Most Republicans are opposed to the executive actions taken by Obama in 2012 and 2014 on immigration.

But more moderate Republicans, like Bush, are wary of using blunt language like “a deportable" and generally criticize Obama’s policies but not individual immigrants themselves, as King did.

Bush drew the ire of conservatives last year when he said people who came here illegally were often committing “an act of love,” taking jobs in the U.S because they badly needed money to take care of their families. The ex-governor, whose wife is Mexican-born, has urged Republicans to soften their tone on immigration.

Republican presidential nominee Mitt Romney and former Florida Governor Jeb Bush (L) pose for a photograph together after a 2012 Romney for President campaign rally in Tampa, Florida, in this file photo taken October 31, 2012. Leading potential Republican presidential candidates Bush and Romney, who are engaged in a behind-the-scenes competition for dollars and support among party loyalists, are to meet in Utah on Thursday. REUTERS/Brian Snyder/Files (UNITED STATES - Tags: POLITICS ELECTIONS)BRIAN SNYDER / Reuters

While Bush has not spoken publicly about King specifically, Democrats are eager to link the controversial congressman to potential presidential candidates. On Saturday morning, Democratic National Committee Chair Debbie Wasserman Schultz will hold a press conference here with Iowa Democratic Party Chair Andy McGuire to highlight the candidates’ “decision to keep Rep. Steve King in such close company.”

"How do I get my language to satisfy the hyper-ventilating left?" King said in an interview. He said he has already reduced his use of the phrase "illegal aliens."

King noted that the United States Code, a compilation of U.S. federal laws that is done by the House of Representatives, actually uses the phrase "deportable aliens."

"I quoted from the code," he said, citing 8 U.S. Code 1227. "So tell them to shake it off," the congressman continued, referring to his critics.

Beyond King, Bush may have another reason to skip this event: the declining importance of Iowa in the GOP nomination process. Conservatives who are church-going, anti-illegal immigration and strongly opposed to gay marriage and abortion rights tend to dominate these caucuses, leading to the former evangelical pastor Huckabee and then the deeply-devout Catholic Santorum winning the last two contests here. John McCain (in 2008) and Romney (in 2012) both rarely appeared in Iowa and lost the state, but then went on to win the GOP nominations, as less religious and conservative voters in other states did not embrace the caucus champions.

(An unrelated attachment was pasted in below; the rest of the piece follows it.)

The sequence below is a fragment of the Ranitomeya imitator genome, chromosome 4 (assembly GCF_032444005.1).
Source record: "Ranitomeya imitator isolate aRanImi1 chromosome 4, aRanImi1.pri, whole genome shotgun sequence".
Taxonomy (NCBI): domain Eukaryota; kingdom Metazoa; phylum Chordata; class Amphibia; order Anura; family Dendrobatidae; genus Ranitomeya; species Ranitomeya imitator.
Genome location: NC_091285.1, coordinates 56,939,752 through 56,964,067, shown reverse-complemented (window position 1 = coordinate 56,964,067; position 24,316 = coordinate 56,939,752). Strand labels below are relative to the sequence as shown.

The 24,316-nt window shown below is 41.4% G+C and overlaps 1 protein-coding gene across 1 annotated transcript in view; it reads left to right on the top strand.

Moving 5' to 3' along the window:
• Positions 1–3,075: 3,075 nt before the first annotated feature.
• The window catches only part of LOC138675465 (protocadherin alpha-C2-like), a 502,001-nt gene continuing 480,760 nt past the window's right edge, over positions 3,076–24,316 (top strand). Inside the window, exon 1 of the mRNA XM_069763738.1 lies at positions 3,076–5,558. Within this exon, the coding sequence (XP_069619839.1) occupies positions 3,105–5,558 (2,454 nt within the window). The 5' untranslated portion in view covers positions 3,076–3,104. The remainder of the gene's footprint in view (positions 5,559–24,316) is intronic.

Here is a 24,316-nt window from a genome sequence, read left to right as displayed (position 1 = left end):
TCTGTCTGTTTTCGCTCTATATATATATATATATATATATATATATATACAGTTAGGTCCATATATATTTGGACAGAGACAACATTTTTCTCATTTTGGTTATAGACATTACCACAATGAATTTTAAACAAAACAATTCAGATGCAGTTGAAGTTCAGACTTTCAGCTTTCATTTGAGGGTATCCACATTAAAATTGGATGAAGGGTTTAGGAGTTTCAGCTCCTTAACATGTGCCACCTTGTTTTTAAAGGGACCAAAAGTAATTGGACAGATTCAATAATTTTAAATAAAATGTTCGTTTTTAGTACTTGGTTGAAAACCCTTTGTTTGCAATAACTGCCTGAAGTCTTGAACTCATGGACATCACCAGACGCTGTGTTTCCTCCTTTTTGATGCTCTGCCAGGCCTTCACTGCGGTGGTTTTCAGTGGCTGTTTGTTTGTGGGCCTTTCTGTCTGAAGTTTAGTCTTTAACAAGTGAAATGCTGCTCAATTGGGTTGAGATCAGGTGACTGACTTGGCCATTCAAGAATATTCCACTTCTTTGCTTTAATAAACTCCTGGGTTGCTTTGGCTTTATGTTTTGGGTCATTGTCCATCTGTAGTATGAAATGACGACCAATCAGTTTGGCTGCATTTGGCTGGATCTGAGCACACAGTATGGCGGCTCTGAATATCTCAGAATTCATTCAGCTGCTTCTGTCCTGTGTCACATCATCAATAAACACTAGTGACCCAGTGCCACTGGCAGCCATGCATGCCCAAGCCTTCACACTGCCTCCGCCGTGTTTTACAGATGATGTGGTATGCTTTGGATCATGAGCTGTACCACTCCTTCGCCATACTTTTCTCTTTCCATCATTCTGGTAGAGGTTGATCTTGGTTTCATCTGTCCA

Bush, who is trying to run as a more moderate Republican, could be considering a campaign that doesn’t involve a strong push in Iowa, although his aides have not yet indicated that.

For more conservative Republican candidates, Iowa is an opportunity to position themselves as a true alternative to the more moderate candidates. Huckabee and Santorum still have support among religious conservatives here, but Cruz and Carson, both vocal opponents of gay marriage, are already aggressively competing for this bloc.

Fiorina, the former Hewlett-Packard CEO who lost when she ran for a U.S Senate seat in 2010, is a long-shot in the GOP process. And like Carson, it’s not clear if she is running to win or raise her profile for the future.

Appearances by Christie and Walker may be the most interesting. Both men are looking to compete with Romney and Bush in appealing to more moderate Republicans. They are unlikely to use fiery language in attacking illegal immigration, and this event could be one of the first ways to determine if Iowa conservatives like that approach.

"I am concerned about right to life, immigration, one of the most important issues will be Common Core," said Shane Vander Hart, a conservative talk radio host in Des Moines who is attending Saturday's event. "Somebody who has supported Common Core in the past, I will have some real problems with."

Vander Hart says he backed Huckabee in 2008 and Santorum four years later, but is open to considering another candidate this year. "I'm a clean slate," said Vander Hart. "I want to see who gets in. I want to meet them personally."